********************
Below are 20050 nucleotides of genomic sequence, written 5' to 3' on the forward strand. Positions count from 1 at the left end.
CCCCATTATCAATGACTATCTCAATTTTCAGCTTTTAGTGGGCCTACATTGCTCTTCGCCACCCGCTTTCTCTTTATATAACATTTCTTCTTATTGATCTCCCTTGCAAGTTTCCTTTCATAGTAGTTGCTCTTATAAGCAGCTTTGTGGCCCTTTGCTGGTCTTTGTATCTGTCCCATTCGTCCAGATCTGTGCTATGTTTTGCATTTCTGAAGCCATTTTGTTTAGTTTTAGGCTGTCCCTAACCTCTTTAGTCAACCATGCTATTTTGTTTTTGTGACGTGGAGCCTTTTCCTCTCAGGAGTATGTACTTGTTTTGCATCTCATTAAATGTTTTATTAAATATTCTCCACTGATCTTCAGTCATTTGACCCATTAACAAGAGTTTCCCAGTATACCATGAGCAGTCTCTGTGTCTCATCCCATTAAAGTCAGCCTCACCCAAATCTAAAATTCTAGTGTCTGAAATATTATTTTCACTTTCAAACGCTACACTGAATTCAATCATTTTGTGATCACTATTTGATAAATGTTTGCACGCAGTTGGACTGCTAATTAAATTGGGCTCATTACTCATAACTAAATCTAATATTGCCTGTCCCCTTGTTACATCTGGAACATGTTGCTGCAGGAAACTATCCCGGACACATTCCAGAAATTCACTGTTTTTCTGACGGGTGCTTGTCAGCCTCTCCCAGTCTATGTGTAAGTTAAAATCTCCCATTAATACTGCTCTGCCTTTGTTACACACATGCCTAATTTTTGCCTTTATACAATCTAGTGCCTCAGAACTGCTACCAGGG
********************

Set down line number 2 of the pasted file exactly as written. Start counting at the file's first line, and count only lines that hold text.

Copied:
CCCCATTATCAATGACTATCTCAATTTTCAGCTTTTAGTGGGCCTACATTGCTCTTCGCCACCCGCTTTCTCTTTATATAACATTTCTTCTTATTGATCTCCCTTGCAAGTTTCCTTTCATAGTAGTTGCTCTTATAAGCAGCTTTGTGGCCCTTTGCTGGTCTTTGTATCTGTCCCATTCGTCCAGATCTGTGCTATGTTTTGCATTTCTGAAGCCATTTTGTTTAGTTTTAGGCTGTCCCTAACCTCTTTAGTCAACCATGCTATTTTGTTTTTGTGACGTGGAGCCTTTTCCTCTCAGGAGTATGTACTTGTTTTGCATCTCATTAAATGTTTTATTAAATATTCTCCACTGATCTTCAGTCATTTGACCCATTAACAAGAGTTTCCCAGTATACCATGAGCAGTCTCTGTGTCTCATCCCATTAAAGTCAGCCTCACCCAAATCTAAAATTCTAGTGTCTGAAATATTATTTTCACTTTCAAACGCTACACTGAATTCAATCATTTTGTGATCACTATTTGATAAATGTTTGCACGCAGTTGGACTGCTAATTAAATTGGGCTCATTACTCATAACTAAATCTAATATTGCCTGTCCCCTTGTTACATCTGGAACATGTTGCTGCAGGAAACTATCCCGGACACATTCCAGAAATTCACTGTTTTTCTGACGGGTGCTTGTCAGCCTCTCCCAGTCTATGTGTAAGTTAAAATCTCCCATTAATACTGCTCTGCCTTTGTTACACACATGCCTAATTTTTGCCTTTATACAATCTAGTGCCTCAGAACTGCTACCAGGG